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The selected grains are ground to release starch in order to increase the area that will interact with the yeasts and other microorganisms found in qu (see right). This step is critical, because too soft a grind will lead to ineffective saccharification, while overdoing it will influence the flavour of the spirit. The grains are then steamed to help the starch gelatinise.
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Qu is a fermentation starter and the two major categories are big qu and small qu. The key ingredients are wheat for the former and rice for the latter, though other cereals and even vegetables may be added. These are mixed with water, ground into a paste, pressed into bricks and stored at high temperatures to encourage the growth of yeasts and other moulds.
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Yeast needs sugar to turn into ethanol, which grains don’t have a lot of. This is why grain alcohols like beer have to undergo a separate process called saccharification to convert starches into sugar before undergoing fermentation. The beauty of qu is that it does both at the same time, resulting in a spirit that packs more punch and flavour. Powdered qu is sprinkled over the cooked grains, raked into a pile and shovelled into a fermentation vessel for at least a month.
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Most spirits are distilled from a liquid mash, but almost all baijiu is distilled from a solid or semi-solid form. The mash is carefully loaded into a traditional Chinese pot still. Because of its non-liquid state it must be slowly sprinkled around the still to avoid clumping and uneven heating. What’s interesting about using a solid mash is that it functions like a column still, where the alcohol vapours continuously condenses and redistills as they travel up the mash. This means that despite going through only a single distillation, the spirit can reach high ABV levels.
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Western spirits are aged in wooden casks to impart flavour, but baijiu is left in earthenware urns so that it will oxidise and mellow out. Lower-end brands will opt to mature their spirits in stainless steel tanks, but clay is generally preferred because its porosity allows the distillate to better interact with its environment. The ageing containers are stored in underground cellars, caves or any dark room for at least a year.


Baijiu styles are categorised by aroma. Here are the main ones to know.


Its lighter, sweeter flavour means rice aroma baijiu are the most accessible for those new to the spirit. Originating from and found almost exclusively in southern China, this type is made with long-grain rice and/or glutinous rice and has a clean aftertaste, making it comparable to Japanese shochu or even sake. It is aged in limestone caves and often infused with medicinal herbs, flowers or tea to give it a sweeter flavour. Lao Guilin and Guilin Sanhua Jiu are popular makers of rice aroma baijiu.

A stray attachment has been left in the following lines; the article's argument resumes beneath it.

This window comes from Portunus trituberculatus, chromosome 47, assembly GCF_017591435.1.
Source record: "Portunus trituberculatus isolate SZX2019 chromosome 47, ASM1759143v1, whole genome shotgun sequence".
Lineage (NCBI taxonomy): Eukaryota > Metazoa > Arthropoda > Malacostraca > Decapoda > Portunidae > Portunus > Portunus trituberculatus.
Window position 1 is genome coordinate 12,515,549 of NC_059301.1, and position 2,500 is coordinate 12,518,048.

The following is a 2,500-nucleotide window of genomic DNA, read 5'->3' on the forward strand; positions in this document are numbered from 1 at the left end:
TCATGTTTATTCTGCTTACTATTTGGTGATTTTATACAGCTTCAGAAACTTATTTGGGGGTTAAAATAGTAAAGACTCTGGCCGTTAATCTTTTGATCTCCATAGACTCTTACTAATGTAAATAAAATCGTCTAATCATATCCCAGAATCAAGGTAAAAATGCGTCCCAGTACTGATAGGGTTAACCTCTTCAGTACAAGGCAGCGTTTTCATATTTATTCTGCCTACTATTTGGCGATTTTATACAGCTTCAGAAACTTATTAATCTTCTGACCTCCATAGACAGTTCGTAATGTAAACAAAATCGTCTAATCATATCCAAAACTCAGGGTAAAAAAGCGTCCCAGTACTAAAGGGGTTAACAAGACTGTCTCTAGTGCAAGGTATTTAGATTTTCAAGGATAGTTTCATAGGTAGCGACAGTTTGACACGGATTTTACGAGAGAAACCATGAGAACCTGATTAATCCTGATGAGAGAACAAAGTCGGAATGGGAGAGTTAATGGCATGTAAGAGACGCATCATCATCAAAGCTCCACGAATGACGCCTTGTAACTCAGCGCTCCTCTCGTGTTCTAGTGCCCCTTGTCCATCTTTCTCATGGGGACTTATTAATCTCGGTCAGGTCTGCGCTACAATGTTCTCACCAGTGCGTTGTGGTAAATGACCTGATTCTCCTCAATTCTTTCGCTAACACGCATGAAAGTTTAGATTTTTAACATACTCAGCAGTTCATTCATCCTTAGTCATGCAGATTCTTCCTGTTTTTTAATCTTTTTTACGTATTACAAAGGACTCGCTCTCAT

Don’t let the name fool you. Light aroma baijiu might be gentle on the nose but it is typically bottled at a high ABV – 60 per cent ABV is not uncommon in this category. Its main ingredient is sorghum and is traditionally fermented in ceramic jars and distilled in pits. Light aroma baijiu hails from the north, around the Beijing area, and is favoured for its mild, floral sweetness. There are two main sub-divisions: er guo tou from Beijing, and fenjiu from the Shangxi province. The differences lie in the type of qu used.


For a province known for fiery cuisine, it’s not surprising that strong aroma baijiu is most commonly associated with Sichuan. Because it is made with at least two different grains, this type of baijiu exhibits more complex flavours and aromas. Fragrant, well-balanced, and with an almost boundless finish, this style is the biggest category of baijiu by market share and volume and accounts for more than two thirds of all baijiu production. Big names in this category include Luzhou Laojiao, Shui Jing Fang, Jiangnanchun and Yanghe.

So named for having the umami-heavy characteristics of soya sauce, sauce-aroma baijiu is the most labour and resourceintensive style to make, thanks to the need for repeated fermentation. The payoff is a bold, highly fragrant spirit with layers of flavours to discover. It is likely a challenge for baijiu beginners. Unlike strong aroma baijiu, sauce aroma is made using only sorghum and is fermented in stone brick-lined pits instead of mud pits. Kweichow Moutai is synonymous with this style, and its Feitian is one of the most well-known examples of sauce aroma baijiu.